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Kenya aviation regulator warns airlines of license revocation if they continue to disregard cargo regulations

The Kenya Civil Aviation Authority (KCA) has issued a dire warning to airlines flying domestic and international flights, that their licenses would be revoked if they keep on disregarding cargo regulations.

KCA Director General, Macharia Kibe, said in a letter addressed to carriers that it is an offense to use passenger flights to carry cargo. In the same breath, airlines are also prohibited from using cargo aircraft to carry passengers without prior approval from the KCA.

“It has been observed there has been disregard of the law and the regulations as regards the carriage of cargo by aircraft by Air Operator Certificate holders that provide freight services,” read a part of the letter.

It has also been reported that despite numerous warnings, some operators have kept on providing air services even without licenses.

In one case, Kibe through a letter signed by Captain Tom Ongeche, ordered a popular airline operating from Wilson Airport to cease operations since it had changed shareholders without informing the KCA.

It was also operating scheduled flights under another company that did not have an air services license.

“This is a serious violation of the regulations and the authority reserves the right to met sanctions against your company.

“The Authority directs that you stop conducting domestic scheduled air services forthwith, either by yourself or through any other operator, until and when granted variation of license by the Authority,” said another KCA letter written last year and signed by Ongeche.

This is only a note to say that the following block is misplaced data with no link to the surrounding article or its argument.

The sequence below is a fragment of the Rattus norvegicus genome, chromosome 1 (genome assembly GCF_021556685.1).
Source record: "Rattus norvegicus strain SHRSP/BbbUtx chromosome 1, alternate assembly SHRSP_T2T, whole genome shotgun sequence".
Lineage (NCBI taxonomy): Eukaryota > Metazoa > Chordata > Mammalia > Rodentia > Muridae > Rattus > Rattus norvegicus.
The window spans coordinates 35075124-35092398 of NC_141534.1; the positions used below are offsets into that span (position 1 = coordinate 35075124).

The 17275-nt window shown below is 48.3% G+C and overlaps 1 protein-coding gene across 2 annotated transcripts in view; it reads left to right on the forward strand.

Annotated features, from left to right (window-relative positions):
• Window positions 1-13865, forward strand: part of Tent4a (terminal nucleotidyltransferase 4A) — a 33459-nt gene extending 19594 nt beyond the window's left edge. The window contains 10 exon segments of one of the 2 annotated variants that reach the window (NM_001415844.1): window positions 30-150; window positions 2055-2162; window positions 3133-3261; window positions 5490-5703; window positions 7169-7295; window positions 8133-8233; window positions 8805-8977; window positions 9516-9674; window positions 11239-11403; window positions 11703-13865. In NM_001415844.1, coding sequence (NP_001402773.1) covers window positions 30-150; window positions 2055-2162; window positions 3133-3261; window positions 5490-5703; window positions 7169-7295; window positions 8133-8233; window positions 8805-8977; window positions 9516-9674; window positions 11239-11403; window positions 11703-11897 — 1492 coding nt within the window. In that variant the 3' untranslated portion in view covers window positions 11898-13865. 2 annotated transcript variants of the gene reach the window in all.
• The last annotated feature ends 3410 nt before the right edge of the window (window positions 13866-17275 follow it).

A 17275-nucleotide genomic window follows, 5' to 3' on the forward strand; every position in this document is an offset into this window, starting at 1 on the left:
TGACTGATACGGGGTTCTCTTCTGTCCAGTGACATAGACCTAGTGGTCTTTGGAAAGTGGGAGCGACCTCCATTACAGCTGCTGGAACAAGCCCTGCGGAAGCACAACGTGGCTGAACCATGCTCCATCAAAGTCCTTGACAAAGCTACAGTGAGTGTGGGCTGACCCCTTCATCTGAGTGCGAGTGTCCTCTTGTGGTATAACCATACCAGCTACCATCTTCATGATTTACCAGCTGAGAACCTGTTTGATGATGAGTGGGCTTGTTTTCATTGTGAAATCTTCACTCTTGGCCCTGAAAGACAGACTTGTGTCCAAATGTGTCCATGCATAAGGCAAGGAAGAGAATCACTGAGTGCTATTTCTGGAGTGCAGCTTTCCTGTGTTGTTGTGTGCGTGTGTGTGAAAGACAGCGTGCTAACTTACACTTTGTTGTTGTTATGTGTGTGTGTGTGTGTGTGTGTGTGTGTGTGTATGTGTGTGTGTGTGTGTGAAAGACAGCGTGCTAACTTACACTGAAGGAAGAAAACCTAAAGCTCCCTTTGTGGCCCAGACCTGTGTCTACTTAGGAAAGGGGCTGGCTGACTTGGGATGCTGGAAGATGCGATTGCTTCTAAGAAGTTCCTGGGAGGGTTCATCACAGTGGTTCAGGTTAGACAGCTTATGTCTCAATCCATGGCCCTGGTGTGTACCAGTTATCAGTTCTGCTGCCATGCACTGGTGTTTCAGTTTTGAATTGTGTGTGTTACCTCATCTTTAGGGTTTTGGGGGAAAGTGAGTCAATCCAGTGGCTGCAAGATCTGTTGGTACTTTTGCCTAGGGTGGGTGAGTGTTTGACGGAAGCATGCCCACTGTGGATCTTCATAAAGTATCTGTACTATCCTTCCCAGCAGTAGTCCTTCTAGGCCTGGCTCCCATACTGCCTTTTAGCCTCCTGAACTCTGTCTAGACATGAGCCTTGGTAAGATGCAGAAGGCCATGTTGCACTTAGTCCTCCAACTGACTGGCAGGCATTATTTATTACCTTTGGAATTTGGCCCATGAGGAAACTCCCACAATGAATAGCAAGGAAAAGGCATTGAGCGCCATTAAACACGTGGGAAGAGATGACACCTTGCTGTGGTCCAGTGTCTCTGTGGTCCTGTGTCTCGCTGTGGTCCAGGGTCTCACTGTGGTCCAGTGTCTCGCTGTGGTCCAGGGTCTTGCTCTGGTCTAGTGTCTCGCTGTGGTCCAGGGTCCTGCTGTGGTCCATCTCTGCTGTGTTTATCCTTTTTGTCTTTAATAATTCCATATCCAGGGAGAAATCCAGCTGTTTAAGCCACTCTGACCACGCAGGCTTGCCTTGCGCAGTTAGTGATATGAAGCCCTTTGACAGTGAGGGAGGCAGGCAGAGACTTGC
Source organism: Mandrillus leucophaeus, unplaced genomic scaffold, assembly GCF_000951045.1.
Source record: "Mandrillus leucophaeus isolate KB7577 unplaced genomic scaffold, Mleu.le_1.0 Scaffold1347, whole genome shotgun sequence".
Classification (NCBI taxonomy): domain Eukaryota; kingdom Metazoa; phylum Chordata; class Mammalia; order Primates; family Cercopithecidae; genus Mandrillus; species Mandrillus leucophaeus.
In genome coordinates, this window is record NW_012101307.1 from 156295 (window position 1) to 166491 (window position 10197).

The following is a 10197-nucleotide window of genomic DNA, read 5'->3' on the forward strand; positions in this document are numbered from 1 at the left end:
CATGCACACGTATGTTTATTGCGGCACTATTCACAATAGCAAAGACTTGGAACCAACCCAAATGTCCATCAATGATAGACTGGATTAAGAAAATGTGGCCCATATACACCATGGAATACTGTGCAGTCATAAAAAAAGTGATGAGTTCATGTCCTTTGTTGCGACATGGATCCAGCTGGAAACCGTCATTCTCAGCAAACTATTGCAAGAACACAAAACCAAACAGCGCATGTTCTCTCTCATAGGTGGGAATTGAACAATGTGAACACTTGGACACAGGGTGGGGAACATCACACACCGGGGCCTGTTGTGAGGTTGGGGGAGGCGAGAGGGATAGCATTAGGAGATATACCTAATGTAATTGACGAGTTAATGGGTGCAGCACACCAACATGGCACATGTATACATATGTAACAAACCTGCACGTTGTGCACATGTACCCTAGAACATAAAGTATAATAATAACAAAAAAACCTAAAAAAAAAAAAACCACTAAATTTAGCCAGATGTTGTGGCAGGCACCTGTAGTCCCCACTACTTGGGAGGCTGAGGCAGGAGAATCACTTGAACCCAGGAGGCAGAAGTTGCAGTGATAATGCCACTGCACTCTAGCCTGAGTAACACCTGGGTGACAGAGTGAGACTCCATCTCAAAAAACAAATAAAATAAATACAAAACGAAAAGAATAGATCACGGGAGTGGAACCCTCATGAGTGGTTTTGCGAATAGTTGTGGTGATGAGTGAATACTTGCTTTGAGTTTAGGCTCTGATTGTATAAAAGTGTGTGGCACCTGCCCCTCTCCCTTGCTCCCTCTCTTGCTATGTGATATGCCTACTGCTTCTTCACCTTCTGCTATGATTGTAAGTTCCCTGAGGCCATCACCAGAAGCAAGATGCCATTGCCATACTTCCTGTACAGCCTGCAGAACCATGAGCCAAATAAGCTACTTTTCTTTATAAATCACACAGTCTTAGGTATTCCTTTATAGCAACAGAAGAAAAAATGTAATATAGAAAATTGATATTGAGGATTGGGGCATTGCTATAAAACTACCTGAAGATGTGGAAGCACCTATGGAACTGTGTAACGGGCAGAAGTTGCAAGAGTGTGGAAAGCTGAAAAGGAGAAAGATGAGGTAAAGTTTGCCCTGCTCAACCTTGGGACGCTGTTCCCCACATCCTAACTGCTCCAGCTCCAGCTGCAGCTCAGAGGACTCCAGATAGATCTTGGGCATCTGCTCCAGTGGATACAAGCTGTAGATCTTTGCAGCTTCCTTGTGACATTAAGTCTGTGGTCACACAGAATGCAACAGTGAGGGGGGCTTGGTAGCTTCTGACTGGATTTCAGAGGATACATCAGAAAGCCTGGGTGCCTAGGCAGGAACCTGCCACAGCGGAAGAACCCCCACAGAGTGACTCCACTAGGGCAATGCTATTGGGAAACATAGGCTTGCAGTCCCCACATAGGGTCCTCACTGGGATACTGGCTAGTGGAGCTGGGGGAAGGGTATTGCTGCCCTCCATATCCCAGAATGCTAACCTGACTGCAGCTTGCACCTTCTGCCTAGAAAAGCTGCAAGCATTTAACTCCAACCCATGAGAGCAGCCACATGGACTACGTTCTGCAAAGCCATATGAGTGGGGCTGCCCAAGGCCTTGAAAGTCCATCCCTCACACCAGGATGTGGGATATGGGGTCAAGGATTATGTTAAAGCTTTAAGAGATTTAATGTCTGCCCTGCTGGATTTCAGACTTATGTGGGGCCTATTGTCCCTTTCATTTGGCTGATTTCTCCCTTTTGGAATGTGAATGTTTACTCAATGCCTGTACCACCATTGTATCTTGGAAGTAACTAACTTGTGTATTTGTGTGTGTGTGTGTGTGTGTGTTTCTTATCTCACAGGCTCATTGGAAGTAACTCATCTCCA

In its communication with air operators, the KCA stresses that the violation of carriage of cargo is the worst and most widespread offense. These could even derail Kenya’s plans to have direct flights to and from the United States.

The most affected are the airlines that carry passengers and cargo, especially miraa, to Somalia.

They include Capital Airlines,Sskyward Aviation, Bluebird Aviation, Silverstone Airlines, Buffair Airlines, Rudufu Airlines and Bushair Services.

In some cases, the operators of light aircrafts remove seats aircraft and ferry cargo.

According to the Civil Aviation Act (2013) and the Civil Aviation (Amendment) Act 2016 and other international rules, operators are to strictly adhere to safety guidelines for either passenger or cargo carriage.

Breach of these regulations would not only lead to the cancellation of the licenses by the KCA, but also result in international air transport regulators such as the International Air Transport Association (IATA) banning Kenyan-registered planes, much like what transpired in Uganda four years ago.

Unlike passenger planes, cargo aircraft have specific and unique configurations that keep the cargo on board safe and secure.

According to KCA regulations, aircraft with a license to carry passengers are only allowed to load cargo in specific compartments.

However, seven airlines operating both at the Jomo Kenyatta International Airport and at Wilson Airport, have been ignoring this mandate.

Aviation experts related that if the loaded cargo on the passenger aircraft is not secured well while on board, it can move due to turbulence and pilot would then be unable to control the aircraft because the weight will be unbalanced.

The KCA specified that a cargo aircraft should conform to compartment classification as defined under regulations of 2013 that says what a cargo carrier should look like.

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